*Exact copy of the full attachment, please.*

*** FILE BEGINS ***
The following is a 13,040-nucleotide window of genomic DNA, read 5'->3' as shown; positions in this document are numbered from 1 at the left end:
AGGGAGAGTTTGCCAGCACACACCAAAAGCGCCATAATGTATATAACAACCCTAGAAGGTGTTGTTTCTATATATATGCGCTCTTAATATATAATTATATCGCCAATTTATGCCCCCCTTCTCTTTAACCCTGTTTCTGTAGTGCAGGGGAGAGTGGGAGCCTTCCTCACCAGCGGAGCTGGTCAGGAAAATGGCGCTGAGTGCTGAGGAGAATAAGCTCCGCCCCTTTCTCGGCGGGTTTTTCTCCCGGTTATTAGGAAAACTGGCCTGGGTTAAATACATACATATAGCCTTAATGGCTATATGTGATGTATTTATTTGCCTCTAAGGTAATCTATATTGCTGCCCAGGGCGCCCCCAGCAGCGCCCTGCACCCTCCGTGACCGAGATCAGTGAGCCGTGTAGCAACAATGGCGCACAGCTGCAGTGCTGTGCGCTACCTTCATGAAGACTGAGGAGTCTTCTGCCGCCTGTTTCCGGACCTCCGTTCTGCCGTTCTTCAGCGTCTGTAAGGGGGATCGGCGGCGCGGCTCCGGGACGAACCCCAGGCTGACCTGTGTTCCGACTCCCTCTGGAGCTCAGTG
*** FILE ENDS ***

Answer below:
The following is a 13,040-nucleotide window of genomic DNA, read 5'->3' as shown; positions in this document are numbered from 1 at the left end:
AGGGAGAGTTTGCCAGCACACACCAAAAGCGCCATAATGTATATAACAACCCTAGAAGGTGTTGTTTCTATATATATGCGCTCTTAATATATAATTATATCGCCAATTTATGCCCCCCTTCTCTTTAACCCTGTTTCTGTAGTGCAGGGGAGAGTGGGAGCCTTCCTCACCAGCGGAGCTGGTCAGGAAAATGGCGCTGAGTGCTGAGGAGAATAAGCTCCGCCCCTTTCTCGGCGGGTTTTTCTCCCGGTTATTAGGAAAACTGGCCTGGGTTAAATACATACATATAGCCTTAATGGCTATATGTGATGTATTTATTTGCCTCTAAGGTAATCTATATTGCTGCCCAGGGCGCCCCCAGCAGCGCCCTGCACCCTCCGTGACCGAGATCAGTGAGCCGTGTAGCAACAATGGCGCACAGCTGCAGTGCTGTGCGCTACCTTCATGAAGACTGAGGAGTCTTCTGCCGCCTGTTTCCGGACCTCCGTTCTGCCGTTCTTCAGCGTCTGTAAGGGGGATCGGCGGCGCGGCTCCGGGACGAACCCCAGGCTGACCTGTGTTCCGACTCCCTCTGGAGCTCAGTG